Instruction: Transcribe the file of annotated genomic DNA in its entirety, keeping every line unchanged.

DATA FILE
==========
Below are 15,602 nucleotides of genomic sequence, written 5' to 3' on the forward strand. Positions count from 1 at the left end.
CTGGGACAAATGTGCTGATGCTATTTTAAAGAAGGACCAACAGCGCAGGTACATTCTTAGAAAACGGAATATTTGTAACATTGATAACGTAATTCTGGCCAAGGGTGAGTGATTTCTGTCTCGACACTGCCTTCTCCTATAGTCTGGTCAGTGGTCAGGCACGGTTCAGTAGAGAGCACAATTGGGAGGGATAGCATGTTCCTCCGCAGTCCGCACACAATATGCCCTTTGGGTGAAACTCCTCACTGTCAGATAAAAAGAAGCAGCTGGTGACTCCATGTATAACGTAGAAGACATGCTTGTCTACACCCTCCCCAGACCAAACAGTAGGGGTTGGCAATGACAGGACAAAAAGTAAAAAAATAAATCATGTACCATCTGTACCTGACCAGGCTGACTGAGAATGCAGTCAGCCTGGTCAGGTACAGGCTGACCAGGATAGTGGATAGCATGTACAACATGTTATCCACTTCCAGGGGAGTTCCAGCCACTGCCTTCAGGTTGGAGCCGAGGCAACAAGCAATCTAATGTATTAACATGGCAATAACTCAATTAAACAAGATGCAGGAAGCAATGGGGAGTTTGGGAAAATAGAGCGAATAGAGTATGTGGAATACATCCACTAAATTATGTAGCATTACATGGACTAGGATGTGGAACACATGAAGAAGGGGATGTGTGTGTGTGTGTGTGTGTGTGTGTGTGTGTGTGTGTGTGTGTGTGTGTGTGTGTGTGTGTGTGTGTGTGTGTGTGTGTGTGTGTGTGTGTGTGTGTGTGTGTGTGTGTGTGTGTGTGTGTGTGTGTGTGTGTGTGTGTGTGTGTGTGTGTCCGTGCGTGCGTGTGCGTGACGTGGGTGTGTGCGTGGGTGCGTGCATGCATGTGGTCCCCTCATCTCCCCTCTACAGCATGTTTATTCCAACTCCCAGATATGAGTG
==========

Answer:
Below are 15,602 nucleotides of genomic sequence, written 5' to 3' on the forward strand. Positions count from 1 at the left end.
CTGGGACAAATGTGCTGATGCTATTTTAAAGAAGGACCAACAGCGCAGGTACATTCTTAGAAAACGGAATATTTGTAACATTGATAACGTAATTCTGGCCAAGGGTGAGTGATTTCTGTCTCGACACTGCCTTCTCCTATAGTCTGGTCAGTGGTCAGGCACGGTTCAGTAGAGAGCACAATTGGGAGGGATAGCATGTTCCTCCGCAGTCCGCACACAATATGCCCTTTGGGTGAAACTCCTCACTGTCAGATAAAAAGAAGCAGCTGGTGACTCCATGTATAACGTAGAAGACATGCTTGTCTACACCCTCCCCAGACCAAACAGTAGGGGTTGGCAATGACAGGACAAAAAGTAAAAAAATAAATCATGTACCATCTGTACCTGACCAGGCTGACTGAGAATGCAGTCAGCCTGGTCAGGTACAGGCTGACCAGGATAGTGGATAGCATGTACAACATGTTATCCACTTCCAGGGGAGTTCCAGCCACTGCCTTCAGGTTGGAGCCGAGGCAACAAGCAATCTAATGTATTAACATGGCAATAACTCAATTAAACAAGATGCAGGAAGCAATGGGGAGTTTGGGAAAATAGAGCGAATAGAGTATGTGGAATACATCCACTAAATTATGTAGCATTACATGGACTAGGATGTGGAACACATGAAGAAGGGGATGTGTGTGTGTGTGTGTGTGTGTGTGTGTGTGTGTGTGTGTGTGTGTGTGTGTGTGTGTGTGTGTGTGTGTGTGTGTGTGTGTGTGTGTGTGTGTGTGTGTGTGTGTGTGTGTGTGTGTGTGTGTGTGTGTGTGTGTGTGTGTGTGTGTGTGTCCGTGCGTGCGTGTGCGTGACGTGGGTGTGTGCGTGGGTGCGTGCATGCATGTGGTCCCCTCATCTCCCCTCTACAGCATGTTTATTCCAACTCCCAGATATGAGTG